Loudon County has been accepting Blount’s stray
animals at the Loudon County Animal Shelter for $4,000 a month.
The arrangement was set to expire on June 30, but the Loudon
County Commission approved a final extension of the arrangement
at its August meeting.
“We’ve got a punch list of things that we need the public’s help with if they’re willing,” Cunningham said. “Some of them are little things. Some of them are big things. ... We have a very, very limited budget. We need help.”
The Mayor’s Office is accepting the donation of items needed during the day-to-day operation of the shelter — from toilet paper to cat food, surgical masks to trash cans. Anyone interested in helping out with the shelter’s needs can call 273-5700.
“We want it to be safe and we want it to be humane,” Cunningham said.
With the opening of the facility finally in sight, Cunningham has been thinking about the operational budget for the 9,000-square-foot facility.
“The utility expenses on something this size are going to be astronomical,” Cunningham said. “... I’ve been scared from the onset that we’re not going to have enough money to operate the shelter like it should be operated.”
$2 license fee
Cunningham said he believes the county
should enact a small license fee for pets that receive
rabies shots to help fund operations, but he also believes
there would be some community opposition.
“You’ll have the naysayers who stand up against a $2 license fee,” he said.
Commission Chairman Steve Samples said the commission would at least consider the idea.
“Certainly, I think the commission would be willing to consider it,” he said. “There has been some talk of it being a voluntary license fee. The commission will look at the entire issue and try to determine what is best for the county.”
The animal center will be a kill shelter, but Cunningham hopes that the use of euthanasia can be minimized.
“We are trying to get as many animals out of there alive and adopted as we can,” he said. “... It’s a fact of life we’re going to have to do it, but the more we work to limit that, the better everyone will feel.”
For 2009-2010, the budget for animal control is $137,000 with $80,000 to $90,000 being spent on salaries and benefits for a full-time office manager and a full-time animal control officer. Cunningham recently hired a part time person to help out, too.
“We’ve got a huge, huge building,” Cunningham said. “It’s going to be staffed with 2½ people. ... Staffing it is the problem.”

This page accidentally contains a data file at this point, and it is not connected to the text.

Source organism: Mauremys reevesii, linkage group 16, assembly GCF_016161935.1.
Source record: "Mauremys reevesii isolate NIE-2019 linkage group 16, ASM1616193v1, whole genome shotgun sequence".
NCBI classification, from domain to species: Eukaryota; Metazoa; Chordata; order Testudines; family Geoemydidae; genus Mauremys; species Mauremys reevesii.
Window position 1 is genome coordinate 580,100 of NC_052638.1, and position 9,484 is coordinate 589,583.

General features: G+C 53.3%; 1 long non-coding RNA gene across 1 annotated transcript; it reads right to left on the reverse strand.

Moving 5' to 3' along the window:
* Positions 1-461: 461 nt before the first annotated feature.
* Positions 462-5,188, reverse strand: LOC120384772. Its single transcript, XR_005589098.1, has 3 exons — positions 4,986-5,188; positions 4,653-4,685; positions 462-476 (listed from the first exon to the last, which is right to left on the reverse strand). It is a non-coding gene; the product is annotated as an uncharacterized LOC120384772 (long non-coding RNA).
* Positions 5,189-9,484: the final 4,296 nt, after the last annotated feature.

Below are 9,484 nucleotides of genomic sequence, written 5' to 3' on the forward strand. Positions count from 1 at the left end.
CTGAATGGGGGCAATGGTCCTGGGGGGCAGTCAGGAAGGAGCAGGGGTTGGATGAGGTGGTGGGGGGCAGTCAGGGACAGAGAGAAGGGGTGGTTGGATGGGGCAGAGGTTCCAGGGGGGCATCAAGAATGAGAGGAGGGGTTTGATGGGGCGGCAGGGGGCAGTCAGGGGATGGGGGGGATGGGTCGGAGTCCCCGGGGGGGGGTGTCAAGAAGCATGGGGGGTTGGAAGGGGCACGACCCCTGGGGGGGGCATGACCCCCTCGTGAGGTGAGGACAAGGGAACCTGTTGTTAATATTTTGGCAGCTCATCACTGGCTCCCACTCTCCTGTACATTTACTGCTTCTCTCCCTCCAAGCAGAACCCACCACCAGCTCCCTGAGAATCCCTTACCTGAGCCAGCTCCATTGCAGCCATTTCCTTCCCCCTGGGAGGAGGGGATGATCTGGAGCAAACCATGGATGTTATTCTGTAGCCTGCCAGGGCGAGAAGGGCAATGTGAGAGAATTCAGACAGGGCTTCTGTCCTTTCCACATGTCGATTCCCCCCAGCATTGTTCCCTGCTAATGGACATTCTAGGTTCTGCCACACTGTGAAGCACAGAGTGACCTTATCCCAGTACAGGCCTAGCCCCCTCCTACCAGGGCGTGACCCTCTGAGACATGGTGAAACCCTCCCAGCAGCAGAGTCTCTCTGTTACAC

Community service help
To help with staffing needs, Cunningham
said he is working with local judges to use people sentenced
to community service as workers in the animal center.
“The judges are being extremely cooperative,” Cunningham said.
The Smoky Mountain Animal Care Foundation has been helping raise funds for the construction of the shelter. The estimated cost to build the facility as designed is $1.6 million. Private monetary and gift-in-kind donations to SMACF have totaled $520,000 to date. This is in addition to the amount allocated to the project to date by Blount County.
“It’s nobody’s fault that the fundraising stalled out,” Cunningham said. “It’s just the economy. The foundation has done a wonderful job.”
Don and Carol Story of Maryville recently donated $50,000 toward construction of Phase II of the Blount County Animal Center in honor of their past dogs, “Buffy” and “Dixie,” and current family dog “Lacey.”
The County Commission previously appropriated $430,000, which included $80,000 raised by SMACF and $350,000 in seed money that the commission authorized in 2007 that allowed the core of the facility to be built.
On July 16, the commission voted unanimously to spend $197,000 to finish out Phase I of the animal shelter construction. The funding includes $82,000 for heating and air conditioning and $16,820 for electrical work to make the shelter operational.
SMACF is estimating it will cost $490,000 to build the Phase II adoption center for the shelter.
The shelter is being built behind the Boys and Girls Club, 241 Currie Ave, in Maryville.